Prevention of perinatal group B streptococcal disease : a public health perspective
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Prevention of perinatal group B streptococcal disease : a public health perspective

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    • Alternative Title:
      MMWR. Recommendations and reports : Morbidity and mortality weekly report. Recommendations and reports / Centers for Disease Control
    • Description:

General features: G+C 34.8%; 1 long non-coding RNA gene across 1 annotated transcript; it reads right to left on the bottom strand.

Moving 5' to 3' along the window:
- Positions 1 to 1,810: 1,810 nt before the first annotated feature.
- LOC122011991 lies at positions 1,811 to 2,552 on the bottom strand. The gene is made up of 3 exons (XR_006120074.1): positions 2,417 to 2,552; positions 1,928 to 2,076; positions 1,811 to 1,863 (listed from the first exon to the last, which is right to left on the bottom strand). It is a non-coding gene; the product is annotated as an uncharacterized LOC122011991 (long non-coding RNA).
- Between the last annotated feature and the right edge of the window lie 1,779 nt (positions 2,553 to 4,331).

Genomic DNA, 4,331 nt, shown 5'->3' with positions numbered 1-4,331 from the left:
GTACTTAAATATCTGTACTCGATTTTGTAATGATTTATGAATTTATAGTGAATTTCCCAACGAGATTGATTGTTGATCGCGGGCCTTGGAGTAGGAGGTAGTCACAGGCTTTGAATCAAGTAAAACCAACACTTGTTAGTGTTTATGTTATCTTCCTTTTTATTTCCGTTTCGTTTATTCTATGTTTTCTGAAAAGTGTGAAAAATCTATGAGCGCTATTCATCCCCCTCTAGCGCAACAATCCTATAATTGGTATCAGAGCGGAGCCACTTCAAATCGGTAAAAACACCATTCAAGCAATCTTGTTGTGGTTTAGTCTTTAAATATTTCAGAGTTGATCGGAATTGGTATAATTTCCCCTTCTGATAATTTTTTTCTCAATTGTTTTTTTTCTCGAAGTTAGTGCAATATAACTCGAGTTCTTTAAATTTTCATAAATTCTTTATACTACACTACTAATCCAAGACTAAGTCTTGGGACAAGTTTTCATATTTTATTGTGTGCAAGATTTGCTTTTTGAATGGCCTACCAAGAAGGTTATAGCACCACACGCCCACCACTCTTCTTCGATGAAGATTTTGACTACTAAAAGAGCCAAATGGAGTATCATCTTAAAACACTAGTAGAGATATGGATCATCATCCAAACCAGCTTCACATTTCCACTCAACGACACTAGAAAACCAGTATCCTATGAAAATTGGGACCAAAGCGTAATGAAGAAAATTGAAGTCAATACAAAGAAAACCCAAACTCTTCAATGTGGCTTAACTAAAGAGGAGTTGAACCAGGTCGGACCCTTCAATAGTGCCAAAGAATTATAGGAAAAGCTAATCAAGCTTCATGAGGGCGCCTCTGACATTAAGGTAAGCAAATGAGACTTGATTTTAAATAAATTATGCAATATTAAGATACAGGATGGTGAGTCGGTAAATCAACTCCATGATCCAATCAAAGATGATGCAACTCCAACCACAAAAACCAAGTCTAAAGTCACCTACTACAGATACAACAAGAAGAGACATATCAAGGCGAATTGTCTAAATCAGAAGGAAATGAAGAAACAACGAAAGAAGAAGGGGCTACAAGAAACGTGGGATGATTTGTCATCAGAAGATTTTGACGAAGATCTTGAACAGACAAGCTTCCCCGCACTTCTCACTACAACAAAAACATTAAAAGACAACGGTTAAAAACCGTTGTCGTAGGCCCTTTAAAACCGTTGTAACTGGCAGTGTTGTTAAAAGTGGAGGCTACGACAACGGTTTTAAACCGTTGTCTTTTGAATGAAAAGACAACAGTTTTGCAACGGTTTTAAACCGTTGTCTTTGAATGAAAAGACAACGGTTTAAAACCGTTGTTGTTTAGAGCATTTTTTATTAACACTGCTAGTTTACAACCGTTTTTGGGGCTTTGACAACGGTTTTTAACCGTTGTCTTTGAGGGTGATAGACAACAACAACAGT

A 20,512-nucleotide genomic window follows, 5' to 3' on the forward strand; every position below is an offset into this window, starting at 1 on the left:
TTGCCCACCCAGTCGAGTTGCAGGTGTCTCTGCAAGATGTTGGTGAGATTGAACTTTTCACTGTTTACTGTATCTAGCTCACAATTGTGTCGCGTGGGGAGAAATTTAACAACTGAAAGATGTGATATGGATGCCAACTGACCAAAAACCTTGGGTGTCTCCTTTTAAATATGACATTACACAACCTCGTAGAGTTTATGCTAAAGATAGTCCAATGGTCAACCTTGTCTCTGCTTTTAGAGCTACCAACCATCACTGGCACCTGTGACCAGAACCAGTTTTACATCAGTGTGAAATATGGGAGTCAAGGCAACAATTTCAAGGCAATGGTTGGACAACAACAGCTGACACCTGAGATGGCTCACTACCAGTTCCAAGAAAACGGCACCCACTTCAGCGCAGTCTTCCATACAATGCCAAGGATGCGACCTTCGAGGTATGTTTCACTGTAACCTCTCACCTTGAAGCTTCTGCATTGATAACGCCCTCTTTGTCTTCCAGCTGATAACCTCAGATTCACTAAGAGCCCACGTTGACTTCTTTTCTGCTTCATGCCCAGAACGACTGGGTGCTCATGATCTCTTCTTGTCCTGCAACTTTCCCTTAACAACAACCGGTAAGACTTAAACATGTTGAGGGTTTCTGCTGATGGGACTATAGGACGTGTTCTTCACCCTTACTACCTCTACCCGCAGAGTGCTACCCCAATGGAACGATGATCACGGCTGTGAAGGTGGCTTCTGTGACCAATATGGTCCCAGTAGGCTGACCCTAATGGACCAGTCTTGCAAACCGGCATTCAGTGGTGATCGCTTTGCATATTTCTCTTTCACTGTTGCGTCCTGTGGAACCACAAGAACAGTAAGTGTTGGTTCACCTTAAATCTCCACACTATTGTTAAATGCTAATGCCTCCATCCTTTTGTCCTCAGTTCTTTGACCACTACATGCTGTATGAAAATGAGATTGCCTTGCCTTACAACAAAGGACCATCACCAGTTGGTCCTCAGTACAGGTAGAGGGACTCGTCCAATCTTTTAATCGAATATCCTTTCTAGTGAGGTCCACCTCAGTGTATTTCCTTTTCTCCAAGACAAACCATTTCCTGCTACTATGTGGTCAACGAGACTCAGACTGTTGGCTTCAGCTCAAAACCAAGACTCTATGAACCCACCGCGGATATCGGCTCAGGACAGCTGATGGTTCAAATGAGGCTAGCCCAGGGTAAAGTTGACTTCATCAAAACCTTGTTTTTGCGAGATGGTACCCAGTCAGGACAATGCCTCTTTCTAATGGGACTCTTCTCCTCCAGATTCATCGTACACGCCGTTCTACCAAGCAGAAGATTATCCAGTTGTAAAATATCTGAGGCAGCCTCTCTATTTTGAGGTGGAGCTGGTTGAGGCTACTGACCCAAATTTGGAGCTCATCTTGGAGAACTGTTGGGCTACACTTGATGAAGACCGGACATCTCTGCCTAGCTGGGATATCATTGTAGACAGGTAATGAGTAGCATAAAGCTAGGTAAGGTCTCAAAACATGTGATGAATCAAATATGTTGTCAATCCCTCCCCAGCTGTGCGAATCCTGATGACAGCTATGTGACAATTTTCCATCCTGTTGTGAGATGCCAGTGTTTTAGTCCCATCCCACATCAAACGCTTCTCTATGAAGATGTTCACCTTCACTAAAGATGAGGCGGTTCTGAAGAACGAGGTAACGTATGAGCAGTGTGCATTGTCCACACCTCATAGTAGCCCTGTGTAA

Group B streptococcus is a leading cause of serious neonatal infection. Most neonatal GBS infections can be prevented through the use of intrapartum antimicrobial prophylaxis in women who are at increased risk for transmitting the infection to their newborns. However, despite clinical trials that demonstrate the effectiveness of intrapartum antibiotic prophylaxis, prevention strategies have not been implemented widely or consistently, and the incidence of neonatal GBS disease has not declined. To promote a coordinated approach to prevention among obstetric- and pediatric-care practitioners and among supporting clinical microbiology laboratory personnel, CDC has developed prevention guidelines in conjunction with experts from relevant disciplines and with representatives of the American College of Obstetricians and Gynecologists, the American Academy of Pediatrics, and other professional organizations. This report provides the epidemiologic basis for prevention protocols, summarizes results of clinical trials demonstrating the efficacy of intrapartum antimicrobial agents, examines limitations of different approaches to prevention, and presents guidelines for the prevention of GBS disease. CDC recommends use of one of two prevention strategies. In the first strategy, intrapartum antibiotic prophylaxis is offered to women identified as GBS carriers through prenatal screening cultures collected at 35-37 weeks' gestation and to women who develop premature onset of labor or rupture of membranes at < 37 weeks' gestation. In the second strategy, intrapartum antibiotic prophylaxis is provided to women who develop one or more risk conditions at the time of labor or membrane rupture. Issues addressed by these prevention guidelines include the following: the appropriate clinical and laboratory methods required for prenatal screening programs designed to identify GBS carriers; risk conditions that indicate the need for intrapartum antibiotics; management of newborns whose mothers receive intrapartum antibiotic prophylaxis for GBS disease; and education of prenatal patients regarding GBS disease and the available prevention policy. These guidelines are intended for the following groups: a) providers of prenatal, obstetric, and pediatric care; b) supporting microbiology laboratories, hospital administrators, and managed-care organizations; c) childbirth educators; d) public health authorities; e) expectant parents; and f) advocacy groups for expectant parents.
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